Performance of crossbred calves on supplements containing soybean meal or rapeseed-mustard cake with varying glueosinolate levels
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Keywords:Calves, Glucosinolates, Growth, Nutrient utilization, Rapeseed-mustard cake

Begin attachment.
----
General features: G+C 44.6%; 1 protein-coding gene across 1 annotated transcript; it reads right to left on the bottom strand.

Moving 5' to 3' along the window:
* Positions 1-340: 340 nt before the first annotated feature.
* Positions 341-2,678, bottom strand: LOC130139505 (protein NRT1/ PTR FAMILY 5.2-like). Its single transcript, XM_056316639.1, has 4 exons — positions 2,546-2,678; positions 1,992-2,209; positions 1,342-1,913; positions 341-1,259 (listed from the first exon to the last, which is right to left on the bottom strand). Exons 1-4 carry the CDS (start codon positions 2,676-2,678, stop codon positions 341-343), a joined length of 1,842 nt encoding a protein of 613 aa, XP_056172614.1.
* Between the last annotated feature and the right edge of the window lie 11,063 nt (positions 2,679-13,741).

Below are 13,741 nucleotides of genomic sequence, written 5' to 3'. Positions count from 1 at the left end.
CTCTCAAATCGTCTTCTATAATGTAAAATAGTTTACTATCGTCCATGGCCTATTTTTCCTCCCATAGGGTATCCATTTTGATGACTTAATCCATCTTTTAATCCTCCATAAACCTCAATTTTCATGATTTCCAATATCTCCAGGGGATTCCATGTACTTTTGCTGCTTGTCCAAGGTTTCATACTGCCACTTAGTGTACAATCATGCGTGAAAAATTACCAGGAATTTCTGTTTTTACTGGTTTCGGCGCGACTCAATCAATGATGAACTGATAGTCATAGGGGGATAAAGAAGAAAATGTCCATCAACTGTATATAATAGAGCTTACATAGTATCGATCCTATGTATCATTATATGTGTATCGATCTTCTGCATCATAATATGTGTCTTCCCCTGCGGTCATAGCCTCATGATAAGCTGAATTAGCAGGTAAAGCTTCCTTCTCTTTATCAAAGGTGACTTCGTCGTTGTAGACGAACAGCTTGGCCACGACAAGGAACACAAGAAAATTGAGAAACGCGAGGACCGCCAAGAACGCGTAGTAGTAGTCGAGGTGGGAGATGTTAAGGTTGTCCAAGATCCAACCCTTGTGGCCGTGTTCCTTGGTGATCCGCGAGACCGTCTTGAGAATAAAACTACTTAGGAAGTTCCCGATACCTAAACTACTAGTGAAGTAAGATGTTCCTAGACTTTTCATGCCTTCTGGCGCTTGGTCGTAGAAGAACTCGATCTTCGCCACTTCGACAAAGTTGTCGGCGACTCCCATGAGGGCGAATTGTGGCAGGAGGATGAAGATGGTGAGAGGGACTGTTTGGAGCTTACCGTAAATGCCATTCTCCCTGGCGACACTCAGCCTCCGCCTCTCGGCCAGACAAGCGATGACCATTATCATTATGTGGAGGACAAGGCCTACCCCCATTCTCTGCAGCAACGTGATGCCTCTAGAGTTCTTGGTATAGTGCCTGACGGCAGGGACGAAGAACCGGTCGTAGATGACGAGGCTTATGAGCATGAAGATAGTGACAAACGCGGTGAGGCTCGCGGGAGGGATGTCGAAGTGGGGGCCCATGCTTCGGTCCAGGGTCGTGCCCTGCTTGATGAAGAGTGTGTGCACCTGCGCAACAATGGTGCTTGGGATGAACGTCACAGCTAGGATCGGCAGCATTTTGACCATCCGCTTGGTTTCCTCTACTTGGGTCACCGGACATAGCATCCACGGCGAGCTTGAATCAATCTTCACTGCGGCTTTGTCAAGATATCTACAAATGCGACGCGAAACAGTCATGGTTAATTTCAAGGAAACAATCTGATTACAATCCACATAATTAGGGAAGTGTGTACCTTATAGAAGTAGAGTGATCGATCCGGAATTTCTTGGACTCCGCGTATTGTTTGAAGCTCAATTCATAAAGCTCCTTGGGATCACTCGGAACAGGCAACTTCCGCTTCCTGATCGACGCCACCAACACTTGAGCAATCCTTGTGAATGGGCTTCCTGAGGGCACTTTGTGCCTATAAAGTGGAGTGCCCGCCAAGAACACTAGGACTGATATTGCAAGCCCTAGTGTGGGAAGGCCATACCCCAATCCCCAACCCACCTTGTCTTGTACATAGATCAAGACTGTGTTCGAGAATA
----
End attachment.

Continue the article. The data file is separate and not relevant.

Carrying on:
Growing crossbred calves (18) weighing 62.9k3.8 kg were given a basal diet of wheat straw, and randomly allocated to 3 dietary supplements OG, LG and HG containing soybean meal, rapeseed-mustard cake (RMC) from canola quality B. napus genotype LTERI-Uttani-Jawahar (TUJ) having glucosinolate (< 20 mmol/g)] and RMC from a mix of genotypes of B. juncea (Pusa Bold, Rohini and RH-30) with high glucosinolate (>I00 mmoug), respectively, as major protein source. Though daily intake of dry matter, organic matter and wheat straw did not differ significantly among the dietary treatments, intake (gkg W0.15) of concentrate moiety was significantly lower in animals given HG relative to calves given either 0G or LC supplement. Nutrient digestibility and density (digestible crude protein and total digestible nutrient) and balances of nitrogen, Ca and P by calves did not differ significantly irrespective of dietary supplement. Average ciaily gain (giday) was significantly lower in calves on HG supplement as compared to their counter parts given either OG or LG concentrate. Feed conversion ratio (kg feed DMkg gain) was significantly more in calves fed supplement (HG) with high glucosinolate levels while comparable performance was observed in calves given supplement OG and LG. All the blood biochemical parameters like haemoglobin, glucose, total protein, creatinine, aspartate transaminase, alanine transaminase and triiodothyronine (T,) remained within the normal range; however, thyroxine (T,) was significantly lower in HG group relative to calves of OG group. It may be concluded that incorporation of RMC from genotypes of B. juncea with high glucosinolate levels in supplements reduces their palatability and consequently growth rate in crossbred calves while costlier cakes like SBM can be replaced completely by canola quality rapeseed (B. napus, TUJ) without compromising the overall performance of the crossbred calves
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